Commentary: Aw shucks. This is the one prediction that we did end up publishing this year, when asked by CRN Magazine for a contribution, and we’re pleased as punch to see it ranked so highly. Modesty aside, mobility and the cloud is one of the most high-demand areas of focus for our consulting teams. This combination has the power to change businesses and entire industries, as we’ve found in our work with RehabCare, a leading provider of rehabilitation services who is arming their 18,000 therapists with iPads!

Prediction 5 (70% Up / 30% Down): “Social networking will become a required component of enterprise applications, driven by the success of’s Chatter.” (Source: THINKStrategies)

Commentary: There’s no doubt that enterprise applications need to get more “social”– with 500M people on Facebook, our expectations of how we communicate and collaborate are completely different than they used to be. But bringing social features to the enterprise is harder than it looks (much more than just cloning Facebook), and there’s no reason to re-invent the social feature-set application by application. That makes 2011 the year of the social platform – that’s exactly why Salesforce is re-architecting their platform to enable Chatter for custom applications built on This is a big idea, one where they’re sure to have plenty of competition!

Prediction 6 (69% Up / 31% Down): “2011 will see an unprecedented escalation of the cloud wars, with vendors on all sides pushing their proprietary cloud stacks. Channel partners should be on guard to avoid lock-in…” (Source: CRN)

Commentary: Unless you want to be relegated to the lowest common denominator of cloud computing, you’re going to have to manage some degree of lock-in… that’s always been a reality of adopting innovative new technology. The rate of innovation in cloud computing is so great that we’ve yet to see true portability standards emerge. That being said, we’ve seen more and more adoption of open standards by “proprietary” cloud stacks to overcome this concern – Salesforce’s embrace of Java (through VMforce) and Ruby (through Heroku) is a case in point.

Prediction 7 (69% Up / 31% Down): “Corporate decision makers shift their focus from reliability, security and integration concerns to strategic and tactical governance issues: planning, selection, deployment, monitoring and evaluation, optimization and monetization of cloud initiatives.” (Source: THINKStrategies)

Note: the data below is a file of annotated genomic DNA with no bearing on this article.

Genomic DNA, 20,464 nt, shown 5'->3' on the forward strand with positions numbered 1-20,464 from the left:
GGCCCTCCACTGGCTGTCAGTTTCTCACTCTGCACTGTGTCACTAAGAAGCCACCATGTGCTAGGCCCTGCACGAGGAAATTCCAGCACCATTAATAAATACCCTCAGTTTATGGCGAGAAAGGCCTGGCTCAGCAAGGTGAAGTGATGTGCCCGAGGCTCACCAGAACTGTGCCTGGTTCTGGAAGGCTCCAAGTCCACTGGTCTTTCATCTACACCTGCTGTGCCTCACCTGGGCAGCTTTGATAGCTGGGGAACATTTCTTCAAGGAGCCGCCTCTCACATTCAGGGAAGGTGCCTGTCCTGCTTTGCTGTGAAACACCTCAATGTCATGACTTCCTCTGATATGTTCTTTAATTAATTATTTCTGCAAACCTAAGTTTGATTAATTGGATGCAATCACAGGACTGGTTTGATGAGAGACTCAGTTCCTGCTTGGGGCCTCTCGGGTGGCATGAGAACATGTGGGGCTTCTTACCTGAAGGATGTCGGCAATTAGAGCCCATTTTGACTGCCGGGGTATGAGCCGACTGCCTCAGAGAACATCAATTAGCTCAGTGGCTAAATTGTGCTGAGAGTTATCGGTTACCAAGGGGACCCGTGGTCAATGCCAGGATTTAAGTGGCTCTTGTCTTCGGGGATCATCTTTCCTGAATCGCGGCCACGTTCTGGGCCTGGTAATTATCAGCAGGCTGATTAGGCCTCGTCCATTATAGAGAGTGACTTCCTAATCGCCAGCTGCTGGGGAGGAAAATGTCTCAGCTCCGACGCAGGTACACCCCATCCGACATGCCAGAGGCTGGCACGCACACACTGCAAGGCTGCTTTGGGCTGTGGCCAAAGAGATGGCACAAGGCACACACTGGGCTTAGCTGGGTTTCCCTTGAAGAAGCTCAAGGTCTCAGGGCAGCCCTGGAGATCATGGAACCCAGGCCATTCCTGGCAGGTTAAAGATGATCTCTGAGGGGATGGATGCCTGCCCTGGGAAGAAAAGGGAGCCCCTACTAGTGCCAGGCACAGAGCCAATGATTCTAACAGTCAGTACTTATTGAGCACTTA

Commentary: Just as fear of flying is most prevalent in those who have never flown, fear about cloud security is most prevalent among those who have never used a cloud solution. Companies who actually use cloud solutions named security concerns the #1 misconception about cloud computing. Once you get over those concerns and take your first, second, and third steps towards the cloud, your main concern quickly becomes how you’re going to manage and govern this once-in-a-generation shift in IT architecture.

Prediction 8 (65% Up / 35% Down): “Rate of cloud company failures and M&A activities will escalate. Many startups are unable to keep pace with rising customer expectations and intensifying competition. Established players accelerate their development efforts via acquisitions.” (Source: THINKStrategies)

Commentary: Consolidation is inevitable among the thousands of self-described “cloud” solution vendors. Vendors who have “cloud-washed” their hosted or on-premise offerings are going to have a tough time competing with the superior economics of multi-tenancy in 2011, as are sub-scale vendors who aren’t taking advantage of IaaS and PaaS to level the playing field. That being said, we’re a little disappointed in our team for voting this one into the top ten. It seems to be a perennial and generic – i.e.: not very interesting – prediction (compare it to the next prediction on the list).

What do you think of these predictions? Are these ranked in the right order? Did we leave anything out? We’d love to hear your thoughts in the comments below. Or better yet, use your Google account to log-in to our Google Moderator series for this blog post and revise them all – and keep on voting!